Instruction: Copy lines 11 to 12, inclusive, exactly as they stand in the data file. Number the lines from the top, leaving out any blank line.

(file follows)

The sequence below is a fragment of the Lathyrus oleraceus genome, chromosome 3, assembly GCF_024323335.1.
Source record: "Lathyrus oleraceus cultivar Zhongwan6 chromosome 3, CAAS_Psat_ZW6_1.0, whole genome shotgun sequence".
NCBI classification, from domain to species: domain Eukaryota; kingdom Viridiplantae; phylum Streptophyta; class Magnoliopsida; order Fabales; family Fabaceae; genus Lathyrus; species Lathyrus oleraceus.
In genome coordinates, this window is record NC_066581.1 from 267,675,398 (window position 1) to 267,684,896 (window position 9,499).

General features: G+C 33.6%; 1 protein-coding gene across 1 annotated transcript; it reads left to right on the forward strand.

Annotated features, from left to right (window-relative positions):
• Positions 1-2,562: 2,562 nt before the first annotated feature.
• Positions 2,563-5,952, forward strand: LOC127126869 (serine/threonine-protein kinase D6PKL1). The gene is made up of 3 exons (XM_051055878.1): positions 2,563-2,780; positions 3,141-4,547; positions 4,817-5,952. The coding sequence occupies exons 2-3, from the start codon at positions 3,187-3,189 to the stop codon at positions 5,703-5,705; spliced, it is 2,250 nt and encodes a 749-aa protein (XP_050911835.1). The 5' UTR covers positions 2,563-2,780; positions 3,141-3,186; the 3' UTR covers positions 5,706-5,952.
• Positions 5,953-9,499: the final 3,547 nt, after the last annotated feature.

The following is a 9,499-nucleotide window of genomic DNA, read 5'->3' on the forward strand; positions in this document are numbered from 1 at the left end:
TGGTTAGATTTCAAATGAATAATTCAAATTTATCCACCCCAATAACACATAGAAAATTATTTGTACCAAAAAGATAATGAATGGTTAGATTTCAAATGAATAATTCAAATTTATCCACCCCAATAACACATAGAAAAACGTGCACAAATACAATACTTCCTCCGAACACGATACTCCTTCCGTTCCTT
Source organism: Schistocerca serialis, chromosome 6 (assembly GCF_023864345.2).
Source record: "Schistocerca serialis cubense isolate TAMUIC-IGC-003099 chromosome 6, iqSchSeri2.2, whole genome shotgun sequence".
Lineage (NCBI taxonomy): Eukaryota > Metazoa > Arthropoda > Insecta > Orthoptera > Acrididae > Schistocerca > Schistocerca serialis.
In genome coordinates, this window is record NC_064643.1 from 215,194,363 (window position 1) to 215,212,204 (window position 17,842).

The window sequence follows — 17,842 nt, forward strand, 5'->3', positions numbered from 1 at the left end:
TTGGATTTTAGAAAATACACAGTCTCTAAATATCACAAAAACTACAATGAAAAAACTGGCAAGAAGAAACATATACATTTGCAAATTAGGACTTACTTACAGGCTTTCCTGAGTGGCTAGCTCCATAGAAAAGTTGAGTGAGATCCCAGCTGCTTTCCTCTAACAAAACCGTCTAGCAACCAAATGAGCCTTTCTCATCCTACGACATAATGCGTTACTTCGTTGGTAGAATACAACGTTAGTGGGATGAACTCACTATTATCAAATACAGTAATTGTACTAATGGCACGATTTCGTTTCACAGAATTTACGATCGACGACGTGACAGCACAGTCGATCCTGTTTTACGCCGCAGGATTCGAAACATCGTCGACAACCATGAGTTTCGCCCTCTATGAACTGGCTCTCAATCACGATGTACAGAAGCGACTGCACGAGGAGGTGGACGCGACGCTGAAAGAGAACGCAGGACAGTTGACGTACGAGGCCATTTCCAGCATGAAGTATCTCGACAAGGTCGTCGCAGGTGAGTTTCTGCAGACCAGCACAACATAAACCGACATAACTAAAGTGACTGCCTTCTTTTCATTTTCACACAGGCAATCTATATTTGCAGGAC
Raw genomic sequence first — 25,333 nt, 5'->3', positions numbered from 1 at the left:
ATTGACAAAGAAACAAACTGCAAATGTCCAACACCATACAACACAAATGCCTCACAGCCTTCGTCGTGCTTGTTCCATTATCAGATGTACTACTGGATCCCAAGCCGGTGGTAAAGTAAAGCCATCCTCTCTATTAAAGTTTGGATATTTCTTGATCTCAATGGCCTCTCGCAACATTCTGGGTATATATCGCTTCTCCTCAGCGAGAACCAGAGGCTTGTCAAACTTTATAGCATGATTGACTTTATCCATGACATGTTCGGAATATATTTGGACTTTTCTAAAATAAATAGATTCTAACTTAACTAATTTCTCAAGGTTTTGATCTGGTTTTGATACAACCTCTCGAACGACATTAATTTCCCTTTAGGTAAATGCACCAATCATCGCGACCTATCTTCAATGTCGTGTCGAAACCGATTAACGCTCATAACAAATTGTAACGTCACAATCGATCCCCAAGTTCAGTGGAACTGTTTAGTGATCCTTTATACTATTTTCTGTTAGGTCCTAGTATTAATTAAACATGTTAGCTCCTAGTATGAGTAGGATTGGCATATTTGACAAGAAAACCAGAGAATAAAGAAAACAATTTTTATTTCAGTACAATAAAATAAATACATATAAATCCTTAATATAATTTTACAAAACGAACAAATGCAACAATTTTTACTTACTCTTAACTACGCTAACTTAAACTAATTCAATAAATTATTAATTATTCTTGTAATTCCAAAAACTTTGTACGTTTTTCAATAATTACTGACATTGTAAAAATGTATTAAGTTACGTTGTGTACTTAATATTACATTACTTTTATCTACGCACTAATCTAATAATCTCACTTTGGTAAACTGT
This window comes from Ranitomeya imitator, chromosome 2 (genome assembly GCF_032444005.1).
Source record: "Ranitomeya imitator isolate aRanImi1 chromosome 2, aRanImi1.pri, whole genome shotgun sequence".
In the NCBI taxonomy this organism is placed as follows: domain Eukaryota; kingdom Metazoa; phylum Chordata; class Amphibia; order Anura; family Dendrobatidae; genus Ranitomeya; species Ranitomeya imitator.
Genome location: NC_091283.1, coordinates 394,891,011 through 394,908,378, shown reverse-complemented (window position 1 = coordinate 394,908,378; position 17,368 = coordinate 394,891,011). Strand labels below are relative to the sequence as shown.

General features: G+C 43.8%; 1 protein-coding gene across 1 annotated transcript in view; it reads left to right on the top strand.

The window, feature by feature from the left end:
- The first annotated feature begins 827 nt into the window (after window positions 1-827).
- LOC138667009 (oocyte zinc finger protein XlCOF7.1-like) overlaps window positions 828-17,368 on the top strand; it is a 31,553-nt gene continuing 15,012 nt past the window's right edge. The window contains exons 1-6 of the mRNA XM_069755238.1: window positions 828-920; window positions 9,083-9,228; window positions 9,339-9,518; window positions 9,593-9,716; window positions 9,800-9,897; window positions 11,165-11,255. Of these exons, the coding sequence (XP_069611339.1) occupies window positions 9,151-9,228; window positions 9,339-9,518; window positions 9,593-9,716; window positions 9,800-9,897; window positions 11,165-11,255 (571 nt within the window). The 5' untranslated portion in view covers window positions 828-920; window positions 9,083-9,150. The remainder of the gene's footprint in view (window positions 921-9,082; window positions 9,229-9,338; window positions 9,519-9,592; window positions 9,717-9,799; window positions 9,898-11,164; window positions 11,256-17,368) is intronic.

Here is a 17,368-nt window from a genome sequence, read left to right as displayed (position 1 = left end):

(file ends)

TGGTTAGATTTCAAATGAATAATTCAAATTTATCCACCCCAATAACACATAGAAAATTATTTGTACCAAAAAGATAATGAATGGTTAGATTTCAAATGAATAATTCAAATTTATCCACCCCAATAACACATAGAAAAACGTGCACAAATACAATACTTCCTCCGAACACGATACTCCTTCCGTTCCTT
Source organism: Schistocerca serialis, chromosome 6 (assembly GCF_023864345.2).